This is the final test flight before the Crew Dragon can fly humans to the ISS.SpaceX is intentionally blowing up one of its Falcon 9 rockets shortly after it launches Saturday, during what it hopes will be the final unmanned test flight before the private aerospace company can send NASA astronauts to the International Space Station.
The in-flight abort test, scheduled for a Saturday morning launch from NASA's Kennedy Space Center in Florida, is meant to try out the spacecraft Crew Dragon's "escape capabilities" or its ability for astronauts to jettison if there were an emergency during launch, according to a statement from NASA.
Saturday's SpaceX launch is part of NASA's Commercial Crew program.
It comes just under a month after a separate NASA Commercial Crew launch done in coordination with Boeing did not go as planned and did not make it to its destination at the ISS.
As part of Saturday's test, SpaceX will trigger a launch escape of the Crew Dragon spacecraft from the Falcon 9 rocket at just slightly under two minutes after takeoff, to see if the spacecraft can safely separate from the rocket.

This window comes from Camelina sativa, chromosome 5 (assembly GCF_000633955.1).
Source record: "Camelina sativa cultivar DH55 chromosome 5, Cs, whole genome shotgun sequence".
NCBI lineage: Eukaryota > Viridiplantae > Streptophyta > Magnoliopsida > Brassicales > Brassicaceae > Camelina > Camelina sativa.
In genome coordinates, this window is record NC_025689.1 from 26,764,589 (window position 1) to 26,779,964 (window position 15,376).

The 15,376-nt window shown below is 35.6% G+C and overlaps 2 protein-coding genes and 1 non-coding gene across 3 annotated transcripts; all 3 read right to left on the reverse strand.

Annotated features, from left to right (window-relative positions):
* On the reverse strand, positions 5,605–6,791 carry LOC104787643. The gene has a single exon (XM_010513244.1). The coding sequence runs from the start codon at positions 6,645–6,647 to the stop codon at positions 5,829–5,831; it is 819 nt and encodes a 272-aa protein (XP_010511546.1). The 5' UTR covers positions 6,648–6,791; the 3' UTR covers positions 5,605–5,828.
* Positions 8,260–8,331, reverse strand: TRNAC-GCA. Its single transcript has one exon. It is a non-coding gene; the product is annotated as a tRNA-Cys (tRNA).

The Falcon 9 rocket will continue on, following a trajectory meant to mimic a journey to the ISS before eventually -- intentionally -- exploding in the air. A SpaceX team will recover the debris following the break up in the air.
"Critical test launch before flying astronauts is green for Jan 18," SpaceX CEO Elon Musk tweeted a week ahead of the launch.
If this test succeeds, SpaceX could soon send American astronauts to the ISS from American soil for the first time since the U.S. ended NASA's Space Shuttle mission in 2011.
Musk previously indicated in a tweet that he hopes to send a crew on the Dragon in 2020. NASA's Bob Behnken and Doug Hurley are tapped to be the first SpaceX Commercial Crew astronauts.
Saturday's launch will "provide valuable data toward NASA certifying SpaceX’s crew transportation system for carrying astronauts to and from the International Space Station," the NASA statement added. You can watch the launch and explosion live on NASA TV.